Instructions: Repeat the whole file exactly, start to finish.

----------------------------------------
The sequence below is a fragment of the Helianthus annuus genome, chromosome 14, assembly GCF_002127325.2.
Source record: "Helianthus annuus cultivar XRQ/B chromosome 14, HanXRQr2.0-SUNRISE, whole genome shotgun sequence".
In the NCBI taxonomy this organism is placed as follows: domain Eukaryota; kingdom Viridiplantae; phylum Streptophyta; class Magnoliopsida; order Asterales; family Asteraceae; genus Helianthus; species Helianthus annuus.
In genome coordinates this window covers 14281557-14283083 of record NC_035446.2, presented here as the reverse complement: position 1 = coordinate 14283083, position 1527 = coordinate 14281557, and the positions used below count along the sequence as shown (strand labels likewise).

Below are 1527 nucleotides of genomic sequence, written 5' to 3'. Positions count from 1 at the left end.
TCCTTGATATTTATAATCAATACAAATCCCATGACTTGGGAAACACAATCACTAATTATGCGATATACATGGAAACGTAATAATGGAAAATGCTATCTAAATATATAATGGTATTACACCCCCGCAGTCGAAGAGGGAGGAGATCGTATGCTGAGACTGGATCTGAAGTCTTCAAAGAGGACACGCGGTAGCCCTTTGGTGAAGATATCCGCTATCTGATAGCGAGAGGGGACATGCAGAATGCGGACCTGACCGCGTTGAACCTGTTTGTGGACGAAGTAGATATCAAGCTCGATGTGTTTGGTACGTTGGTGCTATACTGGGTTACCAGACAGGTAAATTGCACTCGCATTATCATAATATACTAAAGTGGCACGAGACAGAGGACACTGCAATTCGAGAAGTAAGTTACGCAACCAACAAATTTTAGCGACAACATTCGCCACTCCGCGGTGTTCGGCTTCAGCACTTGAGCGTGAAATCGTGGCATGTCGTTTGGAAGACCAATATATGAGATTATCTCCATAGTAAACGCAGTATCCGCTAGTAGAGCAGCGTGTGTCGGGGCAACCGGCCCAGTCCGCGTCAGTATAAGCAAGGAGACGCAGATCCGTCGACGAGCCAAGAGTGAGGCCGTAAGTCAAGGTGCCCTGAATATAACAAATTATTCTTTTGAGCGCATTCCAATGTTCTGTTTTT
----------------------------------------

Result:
The sequence below is a fragment of the Helianthus annuus genome, chromosome 14, assembly GCF_002127325.2.
Source record: "Helianthus annuus cultivar XRQ/B chromosome 14, HanXRQr2.0-SUNRISE, whole genome shotgun sequence".
In the NCBI taxonomy this organism is placed as follows: domain Eukaryota; kingdom Viridiplantae; phylum Streptophyta; class Magnoliopsida; order Asterales; family Asteraceae; genus Helianthus; species Helianthus annuus.
In genome coordinates this window covers 14281557-14283083 of record NC_035446.2, presented here as the reverse complement: position 1 = coordinate 14283083, position 1527 = coordinate 14281557, and the positions used below count along the sequence as shown (strand labels likewise).

Below are 1527 nucleotides of genomic sequence, written 5' to 3'. Positions count from 1 at the left end.
TCCTTGATATTTATAATCAATACAAATCCCATGACTTGGGAAACACAATCACTAATTATGCGATATACATGGAAACGTAATAATGGAAAATGCTATCTAAATATATAATGGTATTACACCCCCGCAGTCGAAGAGGGAGGAGATCGTATGCTGAGACTGGATCTGAAGTCTTCAAAGAGGACACGCGGTAGCCCTTTGGTGAAGATATCCGCTATCTGATAGCGAGAGGGGACATGCAGAATGCGGACCTGACCGCGTTGAACCTGTTTGTGGACGAAGTAGATATCAAGCTCGATGTGTTTGGTACGTTGGTGCTATACTGGGTTACCAGACAGGTAAATTGCACTCGCATTATCATAATATACTAAAGTGGCACGAGACAGAGGACACTGCAATTCGAGAAGTAAGTTACGCAACCAACAAATTTTAGCGACAACATTCGCCACTCCGCGGTGTTCGGCTTCAGCACTTGAGCGTGAAATCGTGGCATGTCGTTTGGAAGACCAATATATGAGATTATCTCCATAGTAAACGCAGTATCCGCTAGTAGAGCAGCGTGTGTCGGGGCAACCGGCCCAGTCCGCGTCAGTATAAGCAAGGAGACGCAGATCCGTCGACGAGCCAAGAGTGAGGCCGTAAGTCAAGGTGCCCTGAATATAACAAATTATTCTTTTGAGCGCATTCCAATGTTCTGTTTTT